A bill that is expected to be signed into law will require Washington colleges to help students keep track of how much they owe in student loans and tell them what they can expect to pay monthly when they graduate.
Starting next year, Washington college students who take out student loans will get an email or letter from their school telling them how much they owe and how much their monthly loan payments will be after graduation.
The notification is part of a new bill, the Student Loan Transparency Act, which passed with bipartisan support in the state Legislature last week.
The notifications will begin July 1, 2018, and must be provided every time a student receives an offer of a new financial-aid package that includes a new or revised student loan. The notifications will also show how close a student is coming to the federal direct-loan borrowing limit. Undergraduates can borrow up to $5,500 per year in federal Perkins loans and between $5,500 and $12,500 in direct federal subsidized and unsubsidized loans.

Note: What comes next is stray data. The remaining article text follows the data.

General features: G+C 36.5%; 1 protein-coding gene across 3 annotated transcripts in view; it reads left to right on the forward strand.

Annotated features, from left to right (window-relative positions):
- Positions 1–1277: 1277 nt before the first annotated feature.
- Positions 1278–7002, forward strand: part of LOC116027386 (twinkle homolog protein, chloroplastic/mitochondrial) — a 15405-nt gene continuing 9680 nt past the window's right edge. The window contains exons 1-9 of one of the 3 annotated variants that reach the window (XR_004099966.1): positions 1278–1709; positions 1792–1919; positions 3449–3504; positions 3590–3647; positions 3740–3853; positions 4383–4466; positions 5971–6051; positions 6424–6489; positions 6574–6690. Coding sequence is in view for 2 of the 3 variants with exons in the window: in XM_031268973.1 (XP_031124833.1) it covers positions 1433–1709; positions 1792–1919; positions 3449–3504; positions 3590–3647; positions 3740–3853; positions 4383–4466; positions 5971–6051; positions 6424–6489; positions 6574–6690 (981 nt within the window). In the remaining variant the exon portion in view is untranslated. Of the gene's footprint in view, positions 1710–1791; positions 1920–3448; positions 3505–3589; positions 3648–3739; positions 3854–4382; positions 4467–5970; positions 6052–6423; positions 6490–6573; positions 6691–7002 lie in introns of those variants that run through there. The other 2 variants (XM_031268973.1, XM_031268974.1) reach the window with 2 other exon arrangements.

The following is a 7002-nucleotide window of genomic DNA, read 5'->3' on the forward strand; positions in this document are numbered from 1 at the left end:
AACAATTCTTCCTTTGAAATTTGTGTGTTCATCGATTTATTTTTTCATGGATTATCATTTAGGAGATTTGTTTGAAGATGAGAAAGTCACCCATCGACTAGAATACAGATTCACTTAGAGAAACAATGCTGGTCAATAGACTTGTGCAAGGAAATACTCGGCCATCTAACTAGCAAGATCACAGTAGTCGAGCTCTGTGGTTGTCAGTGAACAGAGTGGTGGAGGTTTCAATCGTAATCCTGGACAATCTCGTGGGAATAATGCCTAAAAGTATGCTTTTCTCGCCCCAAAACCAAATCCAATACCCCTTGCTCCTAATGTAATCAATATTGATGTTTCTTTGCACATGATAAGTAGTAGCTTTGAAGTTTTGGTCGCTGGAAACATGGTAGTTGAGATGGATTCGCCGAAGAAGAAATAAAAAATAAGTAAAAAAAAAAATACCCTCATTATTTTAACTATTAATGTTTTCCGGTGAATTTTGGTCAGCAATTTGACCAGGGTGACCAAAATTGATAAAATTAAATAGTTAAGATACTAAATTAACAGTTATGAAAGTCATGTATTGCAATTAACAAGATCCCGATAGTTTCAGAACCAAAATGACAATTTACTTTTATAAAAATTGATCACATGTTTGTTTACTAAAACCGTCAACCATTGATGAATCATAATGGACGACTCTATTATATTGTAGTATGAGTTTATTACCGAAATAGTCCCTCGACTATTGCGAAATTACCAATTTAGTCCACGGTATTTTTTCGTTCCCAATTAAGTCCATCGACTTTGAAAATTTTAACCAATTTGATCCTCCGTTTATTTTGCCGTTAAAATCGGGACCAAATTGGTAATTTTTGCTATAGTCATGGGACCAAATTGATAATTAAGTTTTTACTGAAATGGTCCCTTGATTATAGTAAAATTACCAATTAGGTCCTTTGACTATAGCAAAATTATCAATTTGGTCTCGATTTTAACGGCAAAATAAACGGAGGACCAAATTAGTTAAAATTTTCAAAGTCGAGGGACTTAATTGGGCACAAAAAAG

Education Lab is a Seattle Times project that spotlights promising approaches to persistent challenges in public education. It is produced in partnership with the Solutions Journalism Network and is funded by a grant from the Bill & Melinda Gates Foundation.
Lawmakers said students often don’t realize how high their loan payments will be after they graduate. And many students take out new loans without realizing how much they already owe.
The bill covers public and private colleges and universities. Indiana, Wisconsin and Nebraska have passed similar legislation.
The bill was requested by the state Attorney General’s Office. One of its sponsors, Sen. Barbara Bailey, R-Oak Harbor, said she hoped it would cause students to think twice before taking out loans for college.